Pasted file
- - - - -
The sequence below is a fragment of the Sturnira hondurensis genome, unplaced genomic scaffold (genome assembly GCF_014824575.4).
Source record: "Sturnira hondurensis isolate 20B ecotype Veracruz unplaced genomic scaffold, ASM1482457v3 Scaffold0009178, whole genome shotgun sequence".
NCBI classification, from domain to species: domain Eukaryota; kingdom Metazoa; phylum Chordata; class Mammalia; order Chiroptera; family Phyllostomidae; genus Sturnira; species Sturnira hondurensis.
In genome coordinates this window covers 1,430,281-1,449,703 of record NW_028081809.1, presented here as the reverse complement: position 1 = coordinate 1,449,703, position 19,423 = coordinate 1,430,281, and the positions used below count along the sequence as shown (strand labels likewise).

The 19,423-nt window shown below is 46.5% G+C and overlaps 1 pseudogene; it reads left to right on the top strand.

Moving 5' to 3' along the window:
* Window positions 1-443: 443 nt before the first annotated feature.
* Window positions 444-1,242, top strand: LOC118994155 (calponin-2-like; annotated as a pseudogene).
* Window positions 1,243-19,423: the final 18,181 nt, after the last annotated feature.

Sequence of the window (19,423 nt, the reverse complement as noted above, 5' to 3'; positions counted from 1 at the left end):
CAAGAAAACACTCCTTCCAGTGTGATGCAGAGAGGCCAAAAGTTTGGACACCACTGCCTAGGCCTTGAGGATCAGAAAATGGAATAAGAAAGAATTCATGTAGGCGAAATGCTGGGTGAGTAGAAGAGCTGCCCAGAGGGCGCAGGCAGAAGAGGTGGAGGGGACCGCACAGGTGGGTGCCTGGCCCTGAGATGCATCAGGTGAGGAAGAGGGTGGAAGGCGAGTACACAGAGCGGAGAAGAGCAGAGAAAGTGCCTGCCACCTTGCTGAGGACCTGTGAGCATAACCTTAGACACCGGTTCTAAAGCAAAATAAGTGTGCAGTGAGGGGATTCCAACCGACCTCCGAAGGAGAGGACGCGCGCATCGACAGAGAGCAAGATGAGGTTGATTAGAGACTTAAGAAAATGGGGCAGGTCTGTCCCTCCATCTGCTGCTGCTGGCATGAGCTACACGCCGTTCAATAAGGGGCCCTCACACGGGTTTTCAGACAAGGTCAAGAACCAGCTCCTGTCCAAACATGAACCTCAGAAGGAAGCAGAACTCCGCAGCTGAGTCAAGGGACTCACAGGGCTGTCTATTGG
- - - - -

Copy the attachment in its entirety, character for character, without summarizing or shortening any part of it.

The sequence below is a fragment of the Sturnira hondurensis genome, unplaced genomic scaffold (genome assembly GCF_014824575.4).
Source record: "Sturnira hondurensis isolate 20B ecotype Veracruz unplaced genomic scaffold, ASM1482457v3 Scaffold0009178, whole genome shotgun sequence".
NCBI classification, from domain to species: domain Eukaryota; kingdom Metazoa; phylum Chordata; class Mammalia; order Chiroptera; family Phyllostomidae; genus Sturnira; species Sturnira hondurensis.
In genome coordinates this window covers 1,430,281-1,449,703 of record NW_028081809.1, presented here as the reverse complement: position 1 = coordinate 1,449,703, position 19,423 = coordinate 1,430,281, and the positions used below count along the sequence as shown (strand labels likewise).

The 19,423-nt window shown below is 46.5% G+C and overlaps 1 pseudogene; it reads left to right on the top strand.

Moving 5' to 3' along the window:
* Window positions 1-443: 443 nt before the first annotated feature.
* Window positions 444-1,242, top strand: LOC118994155 (calponin-2-like; annotated as a pseudogene).
* Window positions 1,243-19,423: the final 18,181 nt, after the last annotated feature.

Sequence of the window (19,423 nt, the reverse complement as noted above, 5' to 3'; positions counted from 1 at the left end):
CAAGAAAACACTCCTTCCAGTGTGATGCAGAGAGGCCAAAAGTTTGGACACCACTGCCTAGGCCTTGAGGATCAGAAAATGGAATAAGAAAGAATTCATGTAGGCGAAATGCTGGGTGAGTAGAAGAGCTGCCCAGAGGGCGCAGGCAGAAGAGGTGGAGGGGACCGCACAGGTGGGTGCCTGGCCCTGAGATGCATCAGGTGAGGAAGAGGGTGGAAGGCGAGTACACAGAGCGGAGAAGAGCAGAGAAAGTGCCTGCCACCTTGCTGAGGACCTGTGAGCATAACCTTAGACACCGGTTCTAAAGCAAAATAAGTGTGCAGTGAGGGGATTCCAACCGACCTCCGAAGGAGAGGACGCGCGCATCGACAGAGAGCAAGATGAGGTTGATTAGAGACTTAAGAAAATGGGGCAGGTCTGTCCCTCCATCTGCTGCTGCTGGCATGAGCTACACGCCGTTCAATAAGGGGCCCTCACACGGGTTTTCAGACAAGGTCAAGAACCAGCTCCTGTCCAAACATGAACCTCAGAAGGAAGCAGAACTCCGCAGCTGAGTCAAGGGACTCACAGGGCTGTCTATTGG